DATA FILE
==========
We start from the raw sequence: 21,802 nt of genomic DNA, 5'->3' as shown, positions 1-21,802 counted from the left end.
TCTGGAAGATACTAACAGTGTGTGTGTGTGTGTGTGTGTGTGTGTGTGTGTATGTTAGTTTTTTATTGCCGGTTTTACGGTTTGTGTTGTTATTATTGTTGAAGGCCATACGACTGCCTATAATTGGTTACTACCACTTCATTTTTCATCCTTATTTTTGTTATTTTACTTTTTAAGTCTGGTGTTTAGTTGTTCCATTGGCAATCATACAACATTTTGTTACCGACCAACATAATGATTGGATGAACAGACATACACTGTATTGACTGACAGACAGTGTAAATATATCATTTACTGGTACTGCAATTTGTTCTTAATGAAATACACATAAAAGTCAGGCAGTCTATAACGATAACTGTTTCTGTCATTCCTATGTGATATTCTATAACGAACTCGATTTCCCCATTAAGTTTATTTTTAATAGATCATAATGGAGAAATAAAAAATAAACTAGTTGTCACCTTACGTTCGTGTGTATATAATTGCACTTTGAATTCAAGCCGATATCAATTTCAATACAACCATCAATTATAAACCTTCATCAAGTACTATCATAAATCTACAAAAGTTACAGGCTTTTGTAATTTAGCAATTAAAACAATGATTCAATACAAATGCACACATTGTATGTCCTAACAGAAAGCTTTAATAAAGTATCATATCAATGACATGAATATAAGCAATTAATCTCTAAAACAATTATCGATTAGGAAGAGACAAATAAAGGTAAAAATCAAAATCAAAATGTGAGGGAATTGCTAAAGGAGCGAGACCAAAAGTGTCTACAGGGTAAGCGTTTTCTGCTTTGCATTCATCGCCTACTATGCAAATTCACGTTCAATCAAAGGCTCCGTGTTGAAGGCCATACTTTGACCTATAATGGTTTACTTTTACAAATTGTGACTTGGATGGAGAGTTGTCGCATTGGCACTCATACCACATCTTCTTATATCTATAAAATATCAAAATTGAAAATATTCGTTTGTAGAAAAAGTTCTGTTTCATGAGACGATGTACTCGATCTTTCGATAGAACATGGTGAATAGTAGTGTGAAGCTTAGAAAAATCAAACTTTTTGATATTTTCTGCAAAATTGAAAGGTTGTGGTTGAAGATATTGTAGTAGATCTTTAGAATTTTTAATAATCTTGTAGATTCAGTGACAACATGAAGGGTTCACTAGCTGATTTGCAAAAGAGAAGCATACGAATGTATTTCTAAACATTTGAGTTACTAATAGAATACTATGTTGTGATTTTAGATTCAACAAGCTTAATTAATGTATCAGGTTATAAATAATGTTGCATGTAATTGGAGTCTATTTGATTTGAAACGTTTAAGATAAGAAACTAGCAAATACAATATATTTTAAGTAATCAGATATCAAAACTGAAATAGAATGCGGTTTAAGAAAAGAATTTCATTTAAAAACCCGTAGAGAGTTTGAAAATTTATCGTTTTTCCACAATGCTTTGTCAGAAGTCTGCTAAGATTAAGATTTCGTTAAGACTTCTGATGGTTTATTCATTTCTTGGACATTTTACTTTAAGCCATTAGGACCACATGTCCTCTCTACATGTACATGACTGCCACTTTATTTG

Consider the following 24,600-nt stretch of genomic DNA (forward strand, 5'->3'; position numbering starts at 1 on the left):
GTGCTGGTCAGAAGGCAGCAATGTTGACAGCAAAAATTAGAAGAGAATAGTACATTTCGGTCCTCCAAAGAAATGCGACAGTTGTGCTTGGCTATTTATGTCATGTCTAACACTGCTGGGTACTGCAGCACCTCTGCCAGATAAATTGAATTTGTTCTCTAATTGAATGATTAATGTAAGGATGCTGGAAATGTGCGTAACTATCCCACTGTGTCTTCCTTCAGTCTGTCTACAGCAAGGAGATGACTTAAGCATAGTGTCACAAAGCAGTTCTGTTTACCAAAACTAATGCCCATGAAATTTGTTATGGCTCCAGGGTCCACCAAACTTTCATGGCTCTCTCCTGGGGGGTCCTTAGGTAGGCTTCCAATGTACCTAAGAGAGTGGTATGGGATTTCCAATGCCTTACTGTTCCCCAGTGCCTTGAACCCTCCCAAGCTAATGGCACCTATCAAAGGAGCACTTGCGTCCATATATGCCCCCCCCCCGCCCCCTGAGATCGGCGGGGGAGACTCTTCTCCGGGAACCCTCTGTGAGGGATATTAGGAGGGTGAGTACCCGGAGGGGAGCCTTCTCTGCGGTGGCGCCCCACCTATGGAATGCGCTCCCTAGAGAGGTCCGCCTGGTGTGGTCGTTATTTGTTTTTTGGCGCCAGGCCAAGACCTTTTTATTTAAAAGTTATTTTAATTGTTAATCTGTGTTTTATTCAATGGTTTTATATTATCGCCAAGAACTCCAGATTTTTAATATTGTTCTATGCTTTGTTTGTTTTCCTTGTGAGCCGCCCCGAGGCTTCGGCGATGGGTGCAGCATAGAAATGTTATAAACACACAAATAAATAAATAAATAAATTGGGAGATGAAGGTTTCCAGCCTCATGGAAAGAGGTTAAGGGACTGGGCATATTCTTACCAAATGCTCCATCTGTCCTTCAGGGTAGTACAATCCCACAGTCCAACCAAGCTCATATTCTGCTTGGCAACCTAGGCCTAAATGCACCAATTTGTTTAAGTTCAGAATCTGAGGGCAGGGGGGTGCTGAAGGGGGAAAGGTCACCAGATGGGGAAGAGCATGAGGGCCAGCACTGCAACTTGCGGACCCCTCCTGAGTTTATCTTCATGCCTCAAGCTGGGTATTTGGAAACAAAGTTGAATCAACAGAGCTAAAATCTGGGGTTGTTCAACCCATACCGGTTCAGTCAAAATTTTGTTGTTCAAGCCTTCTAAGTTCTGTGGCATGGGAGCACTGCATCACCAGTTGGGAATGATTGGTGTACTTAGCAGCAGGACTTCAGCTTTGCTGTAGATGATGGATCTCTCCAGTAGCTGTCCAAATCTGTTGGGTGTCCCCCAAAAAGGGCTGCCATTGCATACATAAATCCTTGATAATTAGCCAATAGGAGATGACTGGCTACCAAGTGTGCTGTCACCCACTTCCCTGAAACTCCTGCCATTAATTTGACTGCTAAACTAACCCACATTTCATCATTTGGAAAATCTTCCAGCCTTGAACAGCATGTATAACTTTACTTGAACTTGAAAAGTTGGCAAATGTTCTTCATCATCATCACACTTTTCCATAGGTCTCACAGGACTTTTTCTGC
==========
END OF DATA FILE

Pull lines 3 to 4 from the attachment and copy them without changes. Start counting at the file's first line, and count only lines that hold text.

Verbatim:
Consider the following 24,600-nt stretch of genomic DNA (forward strand, 5'->3'; position numbering starts at 1 on the left):
GTGCTGGTCAGAAGGCAGCAATGTTGACAGCAAAAATTAGAAGAGAATAGTACATTTCGGTCCTCCAAAGAAATGCGACAGTTGTGCTTGGCTATTTATGTCATGTCTAACACTGCTGGGTACTGCAGCACCTCTGCCAGATAAATTGAATTTGTTCTCTAATTGAATGATTAATGTAAGGATGCTGGAAATGTGCGTAACTATCCCACTGTGTCTTCCTTCAGTCTGTCTACAGCAAGGAGATGACTTAAGCATAGTGTCACAAAGCAGTTCTGTTTACCAAAACTAATGCCCATGAAATTTGTTATGGCTCCAGGGTCCACCAAACTTTCATGGCTCTCTCCTGGGGGGTCCTTAGGTAGGCTTCCAATGTACCTAAGAGAGTGGTATGGGATTTCCAATGCCTTACTGTTCCCCAGTGCCTTGAACCCTCCCAAGCTAATGGCACCTATCAAAGGAGCACTTGCGTCCATATATGCCCCCCCCCCGCCCCCTGAGATCGGCGGGGGAGACTCTTCTCCGGGAACCCTCTGTGAGGGATATTAGGAGGGTGAGTACCCGGAGGGGAGCCTTCTCTGCGGTGGCGCCCCACCTATGGAATGCGCTCCCTAGAGAGGTCCGCCTGGTGTGGTCGTTATTTGTTTTTTGGCGCCAGGCCAAGACCTTTTTATTTAAAAGTTATTTTAATTGTTAATCTGTGTTTTATTCAATGGTTTTATATTATCGCCAAGAACTCCAGATTTTTAATATTGTTCTATGCTTTGTTTGTTTTCCTTGTGAGCCGCCCCGAGGCTTCGGCGATGGGTGCAGCATAGAAATGTTATAAACACACAAATAAATAAATAAATAAATTGGGAGATGAAGGTTTCCAGCCTCATGGAAAGAGGTTAAGGGACTGGGCATATTCTTACCAAATGCTCCATCTGTCCTTCAGGGTAGTACAATCCCACAGTCCAACCAAGCTCATATTCTGCTTGGCAACCTAGGCCTAAATGCACCAATTTGTTTAAGTTCAGAATCTGAGGGCAGGGGGGTGCTGAAGGGGGAAAGGTCACCAGATGGGGAAGAGCATGAGGGCCAGCACTGCAACTTGCGGACCCCTCCTGAGTTTATCTTCATGCCTCAAGCTGGGTATTTGGAAACAAAGTTGAATCAACAGAGCTAAAATCTGGGGTTGTTCAACCCATACCGGTTCAGTCAAAATTTTGTTGTTCAAGCCTTCTAAGTTCTGTGGCATGGGAGCACTGCATCACCAGTTGGGAATGATTGGTGTACTTAGCAGCAGGACTTCAGCTTTGCTGTAGATGATGGATCTCTCCAGTAGCTGTCCAAATCTGTTGGGTGTCCCCCAAAAAGGGCTGCCATTGCATACATAAATCCTTGATAATTAGCCAATAGGAGATGACTGGCTACCAAGTGTGCTGTCACCCACTTCCCTGAAACTCCTGCCATTAATTTGACTGCTAAACTAACCCACATTTCATCATTTGGAAAATCTTCCAGCCTTGAACAGCATGTATAACTTTACTTGAACTTGAAAAGTTGGCAAATGTTCTTCATCATCATCACACTTTTCCATAGGTCTCACAGGACTTTTTCTGC